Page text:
Finding Gold in Tailing Piles
December 2014 by Steve HerschbachOld mine workings and tailing piles can represent opportunities on many levels, from the chance to simply find a nugget on up to the commercial reworking of the old tailings for profit.
So why would a modern-day prospector want to learn about a method of mining that was banned by the courts more than a century ago?
A very good baseball hitter might get a hit roughly one time out of every three at-bats, but for prospectors often the results are much sparser and it may take many trips before the prospector hits a home run.
Patience and persistence is the name of the game when you are detecting this way for gold, as you will have to do a lot of work preparing the ground to detect with any degree of success.
It’s worthwhile for the prospector using a metal detector to know a little bit more about the association of iron and gold as well as how iron minerals affect your metal detector.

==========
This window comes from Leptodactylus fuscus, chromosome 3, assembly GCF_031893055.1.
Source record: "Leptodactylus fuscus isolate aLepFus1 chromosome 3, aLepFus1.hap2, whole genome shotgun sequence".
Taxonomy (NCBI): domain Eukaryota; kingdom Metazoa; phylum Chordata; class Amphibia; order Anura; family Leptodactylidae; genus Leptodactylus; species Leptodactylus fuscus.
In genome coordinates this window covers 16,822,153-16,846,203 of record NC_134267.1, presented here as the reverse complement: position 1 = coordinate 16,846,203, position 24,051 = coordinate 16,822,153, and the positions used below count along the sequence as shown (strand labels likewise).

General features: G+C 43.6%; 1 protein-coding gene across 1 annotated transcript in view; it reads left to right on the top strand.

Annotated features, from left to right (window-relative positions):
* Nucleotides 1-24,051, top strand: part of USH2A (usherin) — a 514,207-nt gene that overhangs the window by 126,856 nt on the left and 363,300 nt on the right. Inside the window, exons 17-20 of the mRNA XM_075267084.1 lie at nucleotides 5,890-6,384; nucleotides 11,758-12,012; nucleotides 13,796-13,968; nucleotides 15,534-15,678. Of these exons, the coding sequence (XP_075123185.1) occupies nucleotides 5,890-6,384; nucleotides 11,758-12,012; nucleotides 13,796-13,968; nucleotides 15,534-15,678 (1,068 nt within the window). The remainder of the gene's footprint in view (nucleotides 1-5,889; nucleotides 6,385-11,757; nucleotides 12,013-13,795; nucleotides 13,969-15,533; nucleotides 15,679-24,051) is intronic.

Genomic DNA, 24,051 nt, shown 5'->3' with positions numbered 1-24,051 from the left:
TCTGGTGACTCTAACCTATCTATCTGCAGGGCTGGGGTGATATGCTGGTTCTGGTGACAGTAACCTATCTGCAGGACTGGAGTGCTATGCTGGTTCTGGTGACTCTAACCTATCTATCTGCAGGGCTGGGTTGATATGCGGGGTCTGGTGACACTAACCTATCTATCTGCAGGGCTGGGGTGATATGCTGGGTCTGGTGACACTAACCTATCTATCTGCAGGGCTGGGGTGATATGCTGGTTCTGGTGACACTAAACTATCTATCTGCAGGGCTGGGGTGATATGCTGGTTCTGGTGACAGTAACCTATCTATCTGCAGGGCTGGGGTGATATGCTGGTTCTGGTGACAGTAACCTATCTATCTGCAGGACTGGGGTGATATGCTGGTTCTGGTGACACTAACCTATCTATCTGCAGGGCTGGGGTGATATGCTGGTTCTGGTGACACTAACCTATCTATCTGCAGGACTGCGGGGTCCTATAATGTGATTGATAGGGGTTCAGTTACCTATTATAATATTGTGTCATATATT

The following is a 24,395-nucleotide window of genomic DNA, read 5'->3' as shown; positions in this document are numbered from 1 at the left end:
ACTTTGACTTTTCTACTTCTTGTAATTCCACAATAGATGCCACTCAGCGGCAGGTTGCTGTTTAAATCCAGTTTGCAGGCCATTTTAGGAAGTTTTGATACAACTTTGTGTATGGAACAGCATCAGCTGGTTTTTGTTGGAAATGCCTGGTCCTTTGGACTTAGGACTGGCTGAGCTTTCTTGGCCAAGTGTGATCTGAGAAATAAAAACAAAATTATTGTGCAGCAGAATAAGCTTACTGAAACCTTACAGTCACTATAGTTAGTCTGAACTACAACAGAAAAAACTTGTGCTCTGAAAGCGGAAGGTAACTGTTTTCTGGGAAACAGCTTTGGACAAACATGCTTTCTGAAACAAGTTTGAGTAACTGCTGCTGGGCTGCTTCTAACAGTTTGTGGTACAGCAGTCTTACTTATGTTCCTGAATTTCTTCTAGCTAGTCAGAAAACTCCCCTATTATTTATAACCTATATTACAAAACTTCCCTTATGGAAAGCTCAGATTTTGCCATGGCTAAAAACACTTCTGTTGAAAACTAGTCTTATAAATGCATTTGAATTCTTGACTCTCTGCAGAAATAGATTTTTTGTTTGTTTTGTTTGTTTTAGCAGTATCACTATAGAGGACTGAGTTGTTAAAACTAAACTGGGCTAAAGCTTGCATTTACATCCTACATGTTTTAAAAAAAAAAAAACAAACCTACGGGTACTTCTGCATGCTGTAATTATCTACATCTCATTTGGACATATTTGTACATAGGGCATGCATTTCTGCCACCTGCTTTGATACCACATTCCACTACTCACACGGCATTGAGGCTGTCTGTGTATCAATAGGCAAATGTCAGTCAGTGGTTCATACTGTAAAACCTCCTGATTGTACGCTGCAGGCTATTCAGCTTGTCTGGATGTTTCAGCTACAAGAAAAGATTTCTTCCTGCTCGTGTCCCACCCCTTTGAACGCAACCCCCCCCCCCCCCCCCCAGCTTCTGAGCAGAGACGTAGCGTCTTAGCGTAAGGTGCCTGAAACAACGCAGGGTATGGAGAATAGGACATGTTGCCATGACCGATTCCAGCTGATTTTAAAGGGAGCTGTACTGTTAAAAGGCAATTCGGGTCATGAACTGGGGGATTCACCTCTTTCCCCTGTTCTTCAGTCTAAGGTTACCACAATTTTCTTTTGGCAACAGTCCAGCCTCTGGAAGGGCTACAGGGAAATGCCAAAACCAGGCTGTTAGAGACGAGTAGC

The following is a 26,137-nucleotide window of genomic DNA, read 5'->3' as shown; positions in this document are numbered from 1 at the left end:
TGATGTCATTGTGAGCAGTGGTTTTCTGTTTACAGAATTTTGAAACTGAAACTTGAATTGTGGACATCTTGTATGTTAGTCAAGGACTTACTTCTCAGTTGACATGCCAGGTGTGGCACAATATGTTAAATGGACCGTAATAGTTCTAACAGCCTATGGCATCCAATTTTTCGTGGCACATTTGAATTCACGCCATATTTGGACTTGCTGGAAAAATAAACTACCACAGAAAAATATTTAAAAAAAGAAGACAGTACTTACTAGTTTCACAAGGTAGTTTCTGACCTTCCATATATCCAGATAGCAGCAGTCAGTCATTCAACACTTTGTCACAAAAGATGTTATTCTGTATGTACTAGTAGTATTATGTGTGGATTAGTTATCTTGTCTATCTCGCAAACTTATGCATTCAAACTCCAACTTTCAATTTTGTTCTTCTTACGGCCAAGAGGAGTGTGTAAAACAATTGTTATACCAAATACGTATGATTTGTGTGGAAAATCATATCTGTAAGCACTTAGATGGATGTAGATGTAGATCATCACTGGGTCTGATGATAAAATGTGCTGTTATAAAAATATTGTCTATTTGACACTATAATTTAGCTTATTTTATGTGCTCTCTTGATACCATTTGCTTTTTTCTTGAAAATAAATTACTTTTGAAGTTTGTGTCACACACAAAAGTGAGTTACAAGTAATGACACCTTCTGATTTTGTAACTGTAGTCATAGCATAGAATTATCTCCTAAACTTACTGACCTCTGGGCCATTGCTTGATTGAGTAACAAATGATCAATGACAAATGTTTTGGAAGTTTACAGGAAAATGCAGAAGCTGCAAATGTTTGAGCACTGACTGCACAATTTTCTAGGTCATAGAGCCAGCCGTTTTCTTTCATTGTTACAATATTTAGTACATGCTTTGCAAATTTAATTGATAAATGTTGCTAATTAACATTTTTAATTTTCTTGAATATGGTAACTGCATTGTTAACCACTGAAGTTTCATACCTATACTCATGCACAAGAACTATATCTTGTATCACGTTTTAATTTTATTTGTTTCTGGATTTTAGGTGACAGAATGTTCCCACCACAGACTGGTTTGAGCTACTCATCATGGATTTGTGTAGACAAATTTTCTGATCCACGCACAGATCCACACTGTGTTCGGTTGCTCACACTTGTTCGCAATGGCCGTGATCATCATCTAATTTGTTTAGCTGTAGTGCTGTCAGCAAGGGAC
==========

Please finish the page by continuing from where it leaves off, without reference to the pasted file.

To get to the gold, the miners had to remove the shale pieces and stack them on the sides while sluicing the remaining material through their boxes.
The metal is expensive, not because it is rare but because of the expense to produce and work it. The minerals mined for titanium are all oxides, unlike many base metals that are mostly mined as sulfide minerals.
Placers that are directly associated with lode deposits are sometimes overlooked and may have good potential for those who are willing to search for them.
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